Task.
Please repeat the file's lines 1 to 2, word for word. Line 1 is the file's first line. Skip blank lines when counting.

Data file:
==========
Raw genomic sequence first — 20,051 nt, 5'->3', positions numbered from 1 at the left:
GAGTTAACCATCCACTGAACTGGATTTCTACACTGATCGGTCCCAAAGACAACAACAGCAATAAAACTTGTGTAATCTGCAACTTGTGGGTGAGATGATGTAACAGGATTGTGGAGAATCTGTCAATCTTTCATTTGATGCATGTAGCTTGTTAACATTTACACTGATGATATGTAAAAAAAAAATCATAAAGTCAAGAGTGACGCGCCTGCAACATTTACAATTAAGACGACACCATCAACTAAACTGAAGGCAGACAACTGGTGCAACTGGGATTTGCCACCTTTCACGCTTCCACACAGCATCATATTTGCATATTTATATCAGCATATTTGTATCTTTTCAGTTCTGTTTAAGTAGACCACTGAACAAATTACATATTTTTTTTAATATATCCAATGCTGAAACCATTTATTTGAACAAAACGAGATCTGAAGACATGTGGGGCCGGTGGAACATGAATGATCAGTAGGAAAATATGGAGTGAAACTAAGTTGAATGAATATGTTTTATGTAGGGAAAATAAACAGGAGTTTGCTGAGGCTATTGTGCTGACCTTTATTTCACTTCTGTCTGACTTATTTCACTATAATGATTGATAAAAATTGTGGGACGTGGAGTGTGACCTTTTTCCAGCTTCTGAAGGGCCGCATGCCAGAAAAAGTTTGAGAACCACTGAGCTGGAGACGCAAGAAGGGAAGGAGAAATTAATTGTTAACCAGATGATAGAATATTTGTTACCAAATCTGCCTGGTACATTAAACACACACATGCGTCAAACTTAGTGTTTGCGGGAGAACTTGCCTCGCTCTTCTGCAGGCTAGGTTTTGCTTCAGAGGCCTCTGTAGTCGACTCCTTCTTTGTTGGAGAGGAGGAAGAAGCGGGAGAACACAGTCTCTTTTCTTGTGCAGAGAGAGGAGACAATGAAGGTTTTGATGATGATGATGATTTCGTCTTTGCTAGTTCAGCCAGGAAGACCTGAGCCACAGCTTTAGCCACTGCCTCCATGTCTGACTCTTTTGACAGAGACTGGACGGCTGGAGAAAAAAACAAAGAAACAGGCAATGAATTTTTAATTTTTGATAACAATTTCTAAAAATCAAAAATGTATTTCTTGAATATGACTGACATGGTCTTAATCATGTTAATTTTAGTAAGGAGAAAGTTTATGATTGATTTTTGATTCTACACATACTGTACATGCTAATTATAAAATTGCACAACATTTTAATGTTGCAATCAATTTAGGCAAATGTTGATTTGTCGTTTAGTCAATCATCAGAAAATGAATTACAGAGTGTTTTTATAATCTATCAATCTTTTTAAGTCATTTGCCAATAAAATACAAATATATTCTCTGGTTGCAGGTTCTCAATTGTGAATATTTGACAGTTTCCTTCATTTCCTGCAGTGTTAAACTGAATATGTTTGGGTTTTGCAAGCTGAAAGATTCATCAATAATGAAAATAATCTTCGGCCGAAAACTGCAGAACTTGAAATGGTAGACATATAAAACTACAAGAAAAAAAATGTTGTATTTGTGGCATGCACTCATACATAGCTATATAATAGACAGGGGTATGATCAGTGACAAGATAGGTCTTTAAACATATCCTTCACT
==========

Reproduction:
Raw genomic sequence first — 20,051 nt, 5'->3', positions numbered from 1 at the left:
GAGTTAACCATCCACTGAACTGGATTTCTACACTGATCGGTCCCAAAGACAACAACAGCAATAAAACTTGTGTAATCTGCAACTTGTGGGTGAGATGATGTAACAGGATTGTGGAGAATCTGTCAATCTTTCATTTGATGCATGTAGCTTGTTAACATTTACACTGATGATATGTAAAAAAAAAATCATAAAGTCAAGAGTGACGCGCCTGCAACATTTACAATTAAGACGACACCATCAACTAAACTGAAGGCAGACAACTGGTGCAACTGGGATTTGCCACCTTTCACGCTTCCACACAGCATCATATTTGCATATTTATATCAGCATATTTGTATCTTTTCAGTTCTGTTTAAGTAGACCACTGAACAAATTACATATTTTTTTTAATATATCCAATGCTGAAACCATTTATTTGAACAAAACGAGATCTGAAGACATGTGGGGCCGGTGGAACATGAATGATCAGTAGGAAAATATGGAGTGAAACTAAGTTGAATGAATATGTTTTATGTAGGGAAAATAAACAGGAGTTTGCTGAGGCTATTGTGCTGACCTTTATTTCACTTCTGTCTGACTTATTTCACTATAATGATTGATAAAAATTGTGGGACGTGGAGTGTGACCTTTTTCCAGCTTCTGAAGGGCCGCATGCCAGAAAAAGTTTGAGAACCACTGAGCTGGAGACGCAAGAAGGGAAGGAGAAATTAATTGTTAACCAGATGATAGAATATTTGTTACCAAATCTGCCTGGTACATTAAACACACACATGCGTCAAACTTAGTGTTTGCGGGAGAACTTGCCTCGCTCTTCTGCAGGCTAGGTTTTGCTTCAGAGGCCTCTGTAGTCGACTCCTTCTTTGTTGGAGAGGAGGAAGAAGCGGGAGAACACAGTCTCTTTTCTTGTGCAGAGAGAGGAGACAATGAAGGTTTTGATGATGATGATGATTTCGTCTTTGCTAGTTCAGCCAGGAAGACCTGAGCCACAGCTTTAGCCACTGCCTCCATGTCTGACTCTTTTGACAGAGACTGGACGGCTGGAGAAAAAAACAAAGAAACAGGCAATGAATTTTTAATTTTTGATAACAATTTCTAAAAATCAAAAATGTATTTCTTGAATATGACTGACATGGTCTTAATCATGTTAATTTTAGTAAGGAGAAAGTTTATGATTGATTTTTGATTCTACACATACTGTACATGCTAATTATAAAATTGCACAACATTTTAATGTTGCAATCAATTTAGGCAAATGTTGATTTGTCGTTTAGTCAATCATCAGAAAATGAATTACAGAGTGTTTTTATAATCTATCAATCTTTTTAAGTCATTTGCCAATAAAATACAAATATATTCTCTGGTTGCAGGTTCTCAATTGTGAATATTTGACAGTTTCCTTCATTTCCTGCAGTGTTAAACTGAATATGTTTGGGTTTTGCAAGCTGAAAGATTCATCAATAATGAAAATAATCTTCGGCCGAAAACTGCAGAACTTGAAATGGTAGACATATAAAACTACAAGAAAAAAAATGTTGTATTTGTGGCATGCACTCATACATAGCTATATAATAGACAGGGGTATGATCAGTGACAAGATAGGTCTTTAAACATATCCTTCACT